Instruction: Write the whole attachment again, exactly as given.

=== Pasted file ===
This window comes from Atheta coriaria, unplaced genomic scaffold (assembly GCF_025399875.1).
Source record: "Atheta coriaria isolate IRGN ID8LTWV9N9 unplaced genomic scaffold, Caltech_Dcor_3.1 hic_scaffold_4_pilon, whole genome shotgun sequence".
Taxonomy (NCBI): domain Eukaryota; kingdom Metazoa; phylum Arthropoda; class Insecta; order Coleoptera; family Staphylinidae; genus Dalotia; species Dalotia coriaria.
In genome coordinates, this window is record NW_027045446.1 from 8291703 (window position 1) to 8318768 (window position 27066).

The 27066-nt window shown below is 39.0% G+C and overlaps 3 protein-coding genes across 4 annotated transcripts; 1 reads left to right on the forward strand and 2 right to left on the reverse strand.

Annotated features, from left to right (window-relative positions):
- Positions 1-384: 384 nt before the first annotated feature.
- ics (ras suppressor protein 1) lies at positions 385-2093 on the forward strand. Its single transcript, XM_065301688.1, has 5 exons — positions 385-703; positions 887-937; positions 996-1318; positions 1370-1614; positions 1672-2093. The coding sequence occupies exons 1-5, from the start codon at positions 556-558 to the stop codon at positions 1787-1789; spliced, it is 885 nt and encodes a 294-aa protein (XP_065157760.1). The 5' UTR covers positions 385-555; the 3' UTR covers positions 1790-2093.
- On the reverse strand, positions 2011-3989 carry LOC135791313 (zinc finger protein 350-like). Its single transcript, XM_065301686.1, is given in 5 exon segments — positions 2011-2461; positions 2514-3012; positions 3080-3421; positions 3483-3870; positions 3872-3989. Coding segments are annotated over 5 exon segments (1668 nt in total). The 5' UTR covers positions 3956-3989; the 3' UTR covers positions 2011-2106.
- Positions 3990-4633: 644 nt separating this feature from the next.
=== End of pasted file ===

This window comes from Atheta coriaria, unplaced genomic scaffold (assembly GCF_025399875.1).
Source record: "Atheta coriaria isolate IRGN ID8LTWV9N9 unplaced genomic scaffold, Caltech_Dcor_3.1 hic_scaffold_4_pilon, whole genome shotgun sequence".
Taxonomy (NCBI): domain Eukaryota; kingdom Metazoa; phylum Arthropoda; class Insecta; order Coleoptera; family Staphylinidae; genus Dalotia; species Dalotia coriaria.
In genome coordinates, this window is record NW_027045446.1 from 8291703 (window position 1) to 8318768 (window position 27066).

The 27066-nt window shown below is 39.0% G+C and overlaps 3 protein-coding genes across 4 annotated transcripts; 1 reads left to right on the forward strand and 2 right to left on the reverse strand.

Annotated features, from left to right (window-relative positions):
- Positions 1-384: 384 nt before the first annotated feature.
- ics (ras suppressor protein 1) lies at positions 385-2093 on the forward strand. Its single transcript, XM_065301688.1, has 5 exons — positions 385-703; positions 887-937; positions 996-1318; positions 1370-1614; positions 1672-2093. The coding sequence occupies exons 1-5, from the start codon at positions 556-558 to the stop codon at positions 1787-1789; spliced, it is 885 nt and encodes a 294-aa protein (XP_065157760.1). The 5' UTR covers positions 385-555; the 3' UTR covers positions 1790-2093.
- On the reverse strand, positions 2011-3989 carry LOC135791313 (zinc finger protein 350-like). Its single transcript, XM_065301686.1, is given in 5 exon segments — positions 2011-2461; positions 2514-3012; positions 3080-3421; positions 3483-3870; positions 3872-3989. Coding segments are annotated over 5 exon segments (1668 nt in total). The 5' UTR covers positions 3956-3989; the 3' UTR covers positions 2011-2106.
- Positions 3990-4633: 644 nt separating this feature from the next.